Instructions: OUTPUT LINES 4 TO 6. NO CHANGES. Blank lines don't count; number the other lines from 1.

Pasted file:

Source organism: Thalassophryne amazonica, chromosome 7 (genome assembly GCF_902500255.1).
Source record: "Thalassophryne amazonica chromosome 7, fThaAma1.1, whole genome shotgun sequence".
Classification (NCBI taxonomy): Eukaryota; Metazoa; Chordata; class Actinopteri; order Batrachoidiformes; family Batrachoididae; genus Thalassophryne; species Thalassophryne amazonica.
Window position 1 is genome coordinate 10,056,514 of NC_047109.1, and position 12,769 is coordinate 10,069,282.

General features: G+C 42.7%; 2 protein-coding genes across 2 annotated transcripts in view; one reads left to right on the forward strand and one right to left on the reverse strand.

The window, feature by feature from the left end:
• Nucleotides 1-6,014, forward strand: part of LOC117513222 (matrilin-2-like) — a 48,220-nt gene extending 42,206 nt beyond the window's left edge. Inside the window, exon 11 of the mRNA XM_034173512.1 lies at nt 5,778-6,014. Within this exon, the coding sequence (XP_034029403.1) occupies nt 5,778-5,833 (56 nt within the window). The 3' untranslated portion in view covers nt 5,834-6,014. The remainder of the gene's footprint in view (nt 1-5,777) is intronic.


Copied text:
Window position 1 is genome coordinate 10,056,514 of NC_047109.1, and position 12,769 is coordinate 10,069,282.

General features: G+C 42.7%; 2 protein-coding genes across 2 annotated transcripts in view; one reads left to right on the forward strand and one right to left on the reverse strand.

The window, feature by feature from the left end: